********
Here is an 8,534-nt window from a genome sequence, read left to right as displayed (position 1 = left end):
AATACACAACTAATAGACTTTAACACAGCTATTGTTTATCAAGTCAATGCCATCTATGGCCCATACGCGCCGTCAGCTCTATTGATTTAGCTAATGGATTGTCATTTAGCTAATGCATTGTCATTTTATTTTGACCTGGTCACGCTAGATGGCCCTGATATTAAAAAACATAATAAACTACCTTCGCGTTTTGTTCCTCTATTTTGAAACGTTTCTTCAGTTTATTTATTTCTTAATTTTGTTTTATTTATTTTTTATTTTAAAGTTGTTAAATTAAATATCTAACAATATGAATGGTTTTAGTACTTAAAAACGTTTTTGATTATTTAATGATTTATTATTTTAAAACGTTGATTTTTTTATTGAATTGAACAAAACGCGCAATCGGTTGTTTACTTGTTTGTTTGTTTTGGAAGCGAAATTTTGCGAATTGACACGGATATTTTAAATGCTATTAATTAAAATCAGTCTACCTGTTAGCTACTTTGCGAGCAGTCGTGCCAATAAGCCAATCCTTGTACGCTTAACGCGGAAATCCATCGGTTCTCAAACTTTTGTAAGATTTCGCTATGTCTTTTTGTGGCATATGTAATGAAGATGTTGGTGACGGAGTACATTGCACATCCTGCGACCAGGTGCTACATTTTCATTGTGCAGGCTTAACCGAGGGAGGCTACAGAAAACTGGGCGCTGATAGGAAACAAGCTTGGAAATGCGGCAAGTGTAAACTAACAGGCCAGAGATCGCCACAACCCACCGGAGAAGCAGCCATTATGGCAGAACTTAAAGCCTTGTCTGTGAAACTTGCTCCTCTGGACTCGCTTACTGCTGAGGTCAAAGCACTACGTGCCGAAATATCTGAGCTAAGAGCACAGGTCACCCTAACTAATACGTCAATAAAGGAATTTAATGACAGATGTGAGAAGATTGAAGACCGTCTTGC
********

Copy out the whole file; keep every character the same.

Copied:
Here is an 8,534-nt window from a genome sequence, read left to right as displayed (position 1 = left end):
AATACACAACTAATAGACTTTAACACAGCTATTGTTTATCAAGTCAATGCCATCTATGGCCCATACGCGCCGTCAGCTCTATTGATTTAGCTAATGGATTGTCATTTAGCTAATGCATTGTCATTTTATTTTGACCTGGTCACGCTAGATGGCCCTGATATTAAAAAACATAATAAACTACCTTCGCGTTTTGTTCCTCTATTTTGAAACGTTTCTTCAGTTTATTTATTTCTTAATTTTGTTTTATTTATTTTTTATTTTAAAGTTGTTAAATTAAATATCTAACAATATGAATGGTTTTAGTACTTAAAAACGTTTTTGATTATTTAATGATTTATTATTTTAAAACGTTGATTTTTTTATTGAATTGAACAAAACGCGCAATCGGTTGTTTACTTGTTTGTTTGTTTTGGAAGCGAAATTTTGCGAATTGACACGGATATTTTAAATGCTATTAATTAAAATCAGTCTACCTGTTAGCTACTTTGCGAGCAGTCGTGCCAATAAGCCAATCCTTGTACGCTTAACGCGGAAATCCATCGGTTCTCAAACTTTTGTAAGATTTCGCTATGTCTTTTTGTGGCATATGTAATGAAGATGTTGGTGACGGAGTACATTGCACATCCTGCGACCAGGTGCTACATTTTCATTGTGCAGGCTTAACCGAGGGAGGCTACAGAAAACTGGGCGCTGATAGGAAACAAGCTTGGAAATGCGGCAAGTGTAAACTAACAGGCCAGAGATCGCCACAACCCACCGGAGAAGCAGCCATTATGGCAGAACTTAAAGCCTTGTCTGTGAAACTTGCTCCTCTGGACTCGCTTACTGCTGAGGTCAAAGCACTACGTGCCGAAATATCTGAGCTAAGAGCACAGGTCACCCTAACTAATACGTCAATAAAGGAATTTAATGACAGATGTGAGAAGATTGAAGACCGTCTTGC